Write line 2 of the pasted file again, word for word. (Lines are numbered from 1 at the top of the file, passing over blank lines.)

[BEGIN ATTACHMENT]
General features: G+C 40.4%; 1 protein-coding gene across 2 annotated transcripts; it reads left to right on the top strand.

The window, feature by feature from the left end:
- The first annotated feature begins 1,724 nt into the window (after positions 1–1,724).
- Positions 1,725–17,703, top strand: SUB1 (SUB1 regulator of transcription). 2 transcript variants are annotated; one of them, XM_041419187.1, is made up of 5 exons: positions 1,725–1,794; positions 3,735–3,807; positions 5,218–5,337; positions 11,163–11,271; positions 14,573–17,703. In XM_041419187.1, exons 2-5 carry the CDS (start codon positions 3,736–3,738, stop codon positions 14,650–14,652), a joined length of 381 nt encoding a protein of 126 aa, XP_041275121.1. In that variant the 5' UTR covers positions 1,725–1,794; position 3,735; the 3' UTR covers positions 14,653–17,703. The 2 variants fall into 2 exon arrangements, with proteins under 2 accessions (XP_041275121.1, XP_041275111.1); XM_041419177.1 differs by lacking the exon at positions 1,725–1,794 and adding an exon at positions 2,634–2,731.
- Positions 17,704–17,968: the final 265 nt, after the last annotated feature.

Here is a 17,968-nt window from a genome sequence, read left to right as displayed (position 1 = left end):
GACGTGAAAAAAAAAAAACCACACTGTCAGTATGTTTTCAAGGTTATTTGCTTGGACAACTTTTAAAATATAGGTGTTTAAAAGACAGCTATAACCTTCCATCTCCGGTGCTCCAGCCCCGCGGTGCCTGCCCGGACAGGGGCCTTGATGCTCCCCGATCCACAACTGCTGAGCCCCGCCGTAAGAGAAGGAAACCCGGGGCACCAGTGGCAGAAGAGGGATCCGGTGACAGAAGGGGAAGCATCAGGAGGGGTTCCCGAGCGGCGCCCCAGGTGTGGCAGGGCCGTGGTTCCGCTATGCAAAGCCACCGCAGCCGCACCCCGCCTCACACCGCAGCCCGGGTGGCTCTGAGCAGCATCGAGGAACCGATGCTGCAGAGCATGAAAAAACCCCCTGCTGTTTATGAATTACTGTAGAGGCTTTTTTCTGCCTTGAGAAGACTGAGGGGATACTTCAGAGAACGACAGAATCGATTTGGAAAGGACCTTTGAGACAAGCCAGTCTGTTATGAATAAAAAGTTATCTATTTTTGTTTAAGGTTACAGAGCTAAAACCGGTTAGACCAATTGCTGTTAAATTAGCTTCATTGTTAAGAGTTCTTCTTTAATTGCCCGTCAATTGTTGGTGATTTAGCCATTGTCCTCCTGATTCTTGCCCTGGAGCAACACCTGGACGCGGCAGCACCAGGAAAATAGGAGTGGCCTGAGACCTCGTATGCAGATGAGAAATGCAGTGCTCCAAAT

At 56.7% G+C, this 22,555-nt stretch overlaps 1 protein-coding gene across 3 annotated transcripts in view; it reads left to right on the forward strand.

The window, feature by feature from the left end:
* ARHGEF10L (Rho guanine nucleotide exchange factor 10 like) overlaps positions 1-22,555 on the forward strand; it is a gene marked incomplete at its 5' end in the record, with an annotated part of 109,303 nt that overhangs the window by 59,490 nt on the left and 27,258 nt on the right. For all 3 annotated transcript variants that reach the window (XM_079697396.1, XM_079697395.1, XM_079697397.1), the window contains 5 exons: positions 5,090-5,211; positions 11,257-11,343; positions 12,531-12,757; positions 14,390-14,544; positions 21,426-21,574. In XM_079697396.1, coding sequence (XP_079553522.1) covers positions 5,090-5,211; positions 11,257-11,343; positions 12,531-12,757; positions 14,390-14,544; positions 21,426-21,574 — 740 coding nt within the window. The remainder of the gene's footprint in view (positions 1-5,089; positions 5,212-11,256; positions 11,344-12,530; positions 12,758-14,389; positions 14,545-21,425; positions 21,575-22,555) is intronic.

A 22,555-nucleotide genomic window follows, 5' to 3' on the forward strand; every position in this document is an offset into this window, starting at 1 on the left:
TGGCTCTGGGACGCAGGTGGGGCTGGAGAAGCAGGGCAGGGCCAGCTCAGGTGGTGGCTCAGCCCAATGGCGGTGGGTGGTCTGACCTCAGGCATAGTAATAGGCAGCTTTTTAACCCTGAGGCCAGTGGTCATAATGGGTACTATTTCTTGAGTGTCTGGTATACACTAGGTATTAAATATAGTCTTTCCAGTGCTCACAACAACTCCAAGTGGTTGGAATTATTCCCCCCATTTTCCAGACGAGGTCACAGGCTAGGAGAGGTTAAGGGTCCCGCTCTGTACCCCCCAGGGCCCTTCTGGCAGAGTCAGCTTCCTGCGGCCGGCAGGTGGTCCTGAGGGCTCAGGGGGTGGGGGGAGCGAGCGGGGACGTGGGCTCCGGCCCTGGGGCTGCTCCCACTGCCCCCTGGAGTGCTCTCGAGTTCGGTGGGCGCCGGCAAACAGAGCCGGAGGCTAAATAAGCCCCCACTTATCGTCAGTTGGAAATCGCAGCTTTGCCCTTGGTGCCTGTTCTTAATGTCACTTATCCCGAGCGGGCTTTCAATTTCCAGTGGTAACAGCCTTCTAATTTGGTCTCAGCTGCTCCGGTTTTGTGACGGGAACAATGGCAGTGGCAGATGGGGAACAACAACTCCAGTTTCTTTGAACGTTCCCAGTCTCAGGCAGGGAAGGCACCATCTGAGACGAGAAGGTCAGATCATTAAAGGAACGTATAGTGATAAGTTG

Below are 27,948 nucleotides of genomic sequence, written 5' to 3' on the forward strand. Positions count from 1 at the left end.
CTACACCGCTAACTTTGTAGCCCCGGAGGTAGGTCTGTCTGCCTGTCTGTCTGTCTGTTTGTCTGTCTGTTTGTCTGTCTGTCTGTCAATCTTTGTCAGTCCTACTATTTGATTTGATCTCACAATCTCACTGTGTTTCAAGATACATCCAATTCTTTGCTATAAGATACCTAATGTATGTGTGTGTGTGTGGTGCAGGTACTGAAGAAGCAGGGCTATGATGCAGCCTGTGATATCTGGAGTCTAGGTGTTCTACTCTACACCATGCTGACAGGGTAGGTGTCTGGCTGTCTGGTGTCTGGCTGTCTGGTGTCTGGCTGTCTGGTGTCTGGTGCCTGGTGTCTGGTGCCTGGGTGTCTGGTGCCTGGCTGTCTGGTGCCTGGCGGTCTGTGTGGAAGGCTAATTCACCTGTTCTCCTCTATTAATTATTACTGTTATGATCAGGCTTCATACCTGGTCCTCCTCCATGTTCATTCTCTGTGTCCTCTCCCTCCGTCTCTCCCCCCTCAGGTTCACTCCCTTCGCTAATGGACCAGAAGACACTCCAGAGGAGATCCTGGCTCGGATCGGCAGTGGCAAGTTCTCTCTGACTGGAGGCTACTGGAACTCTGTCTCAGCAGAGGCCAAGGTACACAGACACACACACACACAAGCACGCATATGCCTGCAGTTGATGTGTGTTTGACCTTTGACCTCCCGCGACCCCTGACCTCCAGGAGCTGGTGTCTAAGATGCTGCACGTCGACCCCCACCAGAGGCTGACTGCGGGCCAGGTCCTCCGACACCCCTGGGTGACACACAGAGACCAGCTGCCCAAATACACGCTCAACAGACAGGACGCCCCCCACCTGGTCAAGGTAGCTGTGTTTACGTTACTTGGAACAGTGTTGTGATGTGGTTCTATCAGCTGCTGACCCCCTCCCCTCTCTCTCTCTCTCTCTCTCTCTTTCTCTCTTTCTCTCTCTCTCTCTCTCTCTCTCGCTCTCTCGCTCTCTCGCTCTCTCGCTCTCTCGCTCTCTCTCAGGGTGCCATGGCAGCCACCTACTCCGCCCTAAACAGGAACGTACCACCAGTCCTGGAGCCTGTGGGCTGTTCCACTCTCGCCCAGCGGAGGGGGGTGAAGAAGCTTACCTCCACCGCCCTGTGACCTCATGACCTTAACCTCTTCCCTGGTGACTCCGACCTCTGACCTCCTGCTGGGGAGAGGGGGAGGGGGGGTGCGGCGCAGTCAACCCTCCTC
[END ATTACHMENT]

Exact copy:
The window, feature by feature from the left end: